Thomas Jefferson referred to it as his "skyroom," the octagonal chamber inside the commanding dome so familiar to generations of Americans.1 Even those who have never visited Monticello have a passing glimpse of the most famous feature of Jefferson's mountaintop home every time a nickel is counted out in change: the west front, with its dome view, is imprinted on each coin.
After years of careful planning, painstaking research, physical dexterity, and ultimately, international cooperation, the restoration of the dome room was completed with the installation of a massive table of blown glass made to duplicate Jefferson's first plans for the dome skylight, or oculus.
On December 1, 1989, an installation team scaling indoor and outdoor scaffolding lowered the circular glass onto the so-called oculus (Latin for "eye") at the pinnacle of the dome. Led by Monticello Restoration Specialist H. Andrew Johnson and Director of Buildings Michael B. Merriam, and under the watchful direction of Charlottesville restoration architect Floyd E. Johnson, the installation was successfully completed.
Scholars believe that Jefferson's decision to construct a dome over the central part of the house was inspired by his years in France (1784-1789). While in Paris, he wrote of being "violently smitten" with the Hôtel de Salm, a town house crowned with a prominent dome over its center riverfront room.2 This contemporary construction, combined with Jefferson's own study of Roman antiquities, may have formed the basis for his grand vision at Monticello.
During Jefferson's lifetime, the only documented use of the dome room appears to have been as a grandson's bedroom. Access to the room was reached after climbing steep, narrow stairs and following a low hallway along the third floor. There would seem to be a limit to the practicality of such a chamber, but certainly no argument against the aesthetic beauty of the space. Washington socialite Margaret Bayard Smith wrote, following her visit to the house in 1809, "It is a noble and beautiful apartment .... It was not furnished and being in the attic story is not used, which I thought a great pity, as it might be made the most beautiful room in the house."3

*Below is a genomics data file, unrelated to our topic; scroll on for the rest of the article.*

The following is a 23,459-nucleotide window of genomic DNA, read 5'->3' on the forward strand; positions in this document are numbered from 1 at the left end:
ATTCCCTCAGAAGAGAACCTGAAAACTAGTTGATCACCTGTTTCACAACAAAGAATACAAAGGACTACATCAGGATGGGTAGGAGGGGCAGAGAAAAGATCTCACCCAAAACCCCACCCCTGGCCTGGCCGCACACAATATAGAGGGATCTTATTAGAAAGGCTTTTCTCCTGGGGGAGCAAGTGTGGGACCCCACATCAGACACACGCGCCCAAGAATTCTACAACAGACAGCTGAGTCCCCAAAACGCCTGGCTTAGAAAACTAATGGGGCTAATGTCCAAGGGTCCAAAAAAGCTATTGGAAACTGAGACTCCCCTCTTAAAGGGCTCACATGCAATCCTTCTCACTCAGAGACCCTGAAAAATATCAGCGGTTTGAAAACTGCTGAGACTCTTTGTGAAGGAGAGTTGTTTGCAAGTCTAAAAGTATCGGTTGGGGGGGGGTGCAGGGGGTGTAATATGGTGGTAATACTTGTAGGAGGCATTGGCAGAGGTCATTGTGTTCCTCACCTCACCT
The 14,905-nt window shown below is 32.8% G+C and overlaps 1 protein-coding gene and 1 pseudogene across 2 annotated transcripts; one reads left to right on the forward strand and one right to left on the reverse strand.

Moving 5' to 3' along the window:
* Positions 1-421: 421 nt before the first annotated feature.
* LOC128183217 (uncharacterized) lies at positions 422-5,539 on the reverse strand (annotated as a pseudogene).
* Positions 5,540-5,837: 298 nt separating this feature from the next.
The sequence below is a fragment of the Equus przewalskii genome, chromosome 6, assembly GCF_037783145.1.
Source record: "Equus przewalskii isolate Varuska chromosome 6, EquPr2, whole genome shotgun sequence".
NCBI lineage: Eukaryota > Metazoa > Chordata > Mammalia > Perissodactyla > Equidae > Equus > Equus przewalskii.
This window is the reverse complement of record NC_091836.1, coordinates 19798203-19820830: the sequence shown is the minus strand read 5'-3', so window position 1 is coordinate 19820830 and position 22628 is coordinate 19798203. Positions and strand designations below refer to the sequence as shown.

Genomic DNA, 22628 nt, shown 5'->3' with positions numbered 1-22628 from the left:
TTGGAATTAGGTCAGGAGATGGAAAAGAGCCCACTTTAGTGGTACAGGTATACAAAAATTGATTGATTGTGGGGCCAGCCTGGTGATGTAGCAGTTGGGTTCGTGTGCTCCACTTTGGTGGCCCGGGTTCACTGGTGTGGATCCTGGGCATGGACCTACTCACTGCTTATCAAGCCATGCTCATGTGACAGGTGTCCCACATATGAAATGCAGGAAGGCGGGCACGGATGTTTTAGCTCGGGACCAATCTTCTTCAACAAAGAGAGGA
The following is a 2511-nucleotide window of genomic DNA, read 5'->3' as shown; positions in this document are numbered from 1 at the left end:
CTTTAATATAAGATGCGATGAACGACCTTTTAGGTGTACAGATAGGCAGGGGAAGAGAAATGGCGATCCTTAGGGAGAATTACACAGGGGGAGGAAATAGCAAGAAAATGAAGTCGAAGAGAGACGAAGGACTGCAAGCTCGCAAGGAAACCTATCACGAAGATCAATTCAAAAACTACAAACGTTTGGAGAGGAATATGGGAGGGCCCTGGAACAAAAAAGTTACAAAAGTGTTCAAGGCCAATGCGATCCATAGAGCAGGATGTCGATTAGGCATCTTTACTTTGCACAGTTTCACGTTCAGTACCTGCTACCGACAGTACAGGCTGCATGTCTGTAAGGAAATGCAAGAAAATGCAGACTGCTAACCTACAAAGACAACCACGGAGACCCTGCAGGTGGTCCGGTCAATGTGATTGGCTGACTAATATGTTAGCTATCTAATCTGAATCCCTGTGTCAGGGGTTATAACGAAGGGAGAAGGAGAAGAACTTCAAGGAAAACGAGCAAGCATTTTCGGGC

The potential for beauty noted by Mrs. Smith faded in the years following Jefferson's death. During the Civil War, the house was seized by the Confederate government and suffered severe neglect and abuse. By the end of the nineteenth century, layers of paint covered years of graffiti and three windows were bricked in to prevent water damage.
In the twentieth century, thorough planning and dogged restoration efforts returned mahogany window sashes to the circular windows and the original Mars yellow distemper paint to the walls. The final step for Monticello's team of restoration experts was to replace the oculus lens.
Like Jefferson's own experience with the oculus glass, this final restoration effort was to prove the most challenging of all. In 1804, Jefferson ordered from the Boston Glass Works a sheet of glass, which he specified should be at least forty-eight inches in diameter and of a suitable thickness. The initial shipment broke.4 Three additional sheets were ordered, but Jefferson's correspondence with his joiner suggests that within a few years he had to modify his original scheme.5
The decision was made to replicate Jefferson's first visionary scheme, but Monticello's own search for a successful forty-eight inch table of blown glass proved to be equally elusive. In 1982, Monticello's Director of Restoration, William L. Beiswanger, and Floyd E. Johnson began to look for a glassworks that could replicate the historic process, but no annealing kilns of adequate size could be found. The multi-year investigation eventually led to a small 200-year-old company in Oberglas-Barnbach, Austria. The company's owner, Dr. Cornelius Grupp, took a personal interest in the project and, after months of experimentation and persistence, the glasmeisters created an oculus lens to Thomas Jefferson's own specifications.
Measuring four feet in diameter, weighing forty-nine pounds, and having a distinctive bull's-eye center, the oculus skylight offers luminous transcendence between the earthly and heavenly realms. Its installation completes the restoration of the dome room, and marks another milestone in the conservation and preservation work at Monticello.